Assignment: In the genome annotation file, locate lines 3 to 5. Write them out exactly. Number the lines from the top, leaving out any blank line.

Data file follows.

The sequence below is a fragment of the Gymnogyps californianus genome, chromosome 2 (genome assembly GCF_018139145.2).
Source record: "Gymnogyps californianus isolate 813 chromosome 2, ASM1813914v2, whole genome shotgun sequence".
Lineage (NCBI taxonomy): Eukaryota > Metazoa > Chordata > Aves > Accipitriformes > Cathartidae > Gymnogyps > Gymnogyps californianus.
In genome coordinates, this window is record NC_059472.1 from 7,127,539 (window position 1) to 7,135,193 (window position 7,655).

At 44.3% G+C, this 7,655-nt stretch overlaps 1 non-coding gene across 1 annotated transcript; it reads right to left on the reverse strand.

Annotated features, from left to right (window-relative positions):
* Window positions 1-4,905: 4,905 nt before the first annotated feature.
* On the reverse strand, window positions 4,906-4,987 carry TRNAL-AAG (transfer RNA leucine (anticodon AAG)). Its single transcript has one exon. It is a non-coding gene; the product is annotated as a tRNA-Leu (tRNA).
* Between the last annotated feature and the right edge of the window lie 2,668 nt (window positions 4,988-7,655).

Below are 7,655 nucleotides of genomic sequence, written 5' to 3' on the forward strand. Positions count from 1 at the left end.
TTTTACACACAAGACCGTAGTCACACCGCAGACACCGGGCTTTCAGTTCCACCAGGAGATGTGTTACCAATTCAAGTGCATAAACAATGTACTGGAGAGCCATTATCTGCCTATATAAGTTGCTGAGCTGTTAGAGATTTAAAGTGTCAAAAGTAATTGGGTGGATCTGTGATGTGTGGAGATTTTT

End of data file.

Lineage (NCBI taxonomy): Eukaryota > Metazoa > Chordata > Aves > Accipitriformes > Cathartidae > Gymnogyps > Gymnogyps californianus.
In genome coordinates, this window is record NC_059472.1 from 7,127,539 (window position 1) to 7,135,193 (window position 7,655).

At 44.3% G+C, this 7,655-nt stretch overlaps 1 non-coding gene across 1 annotated transcript; it reads right to left on the reverse strand.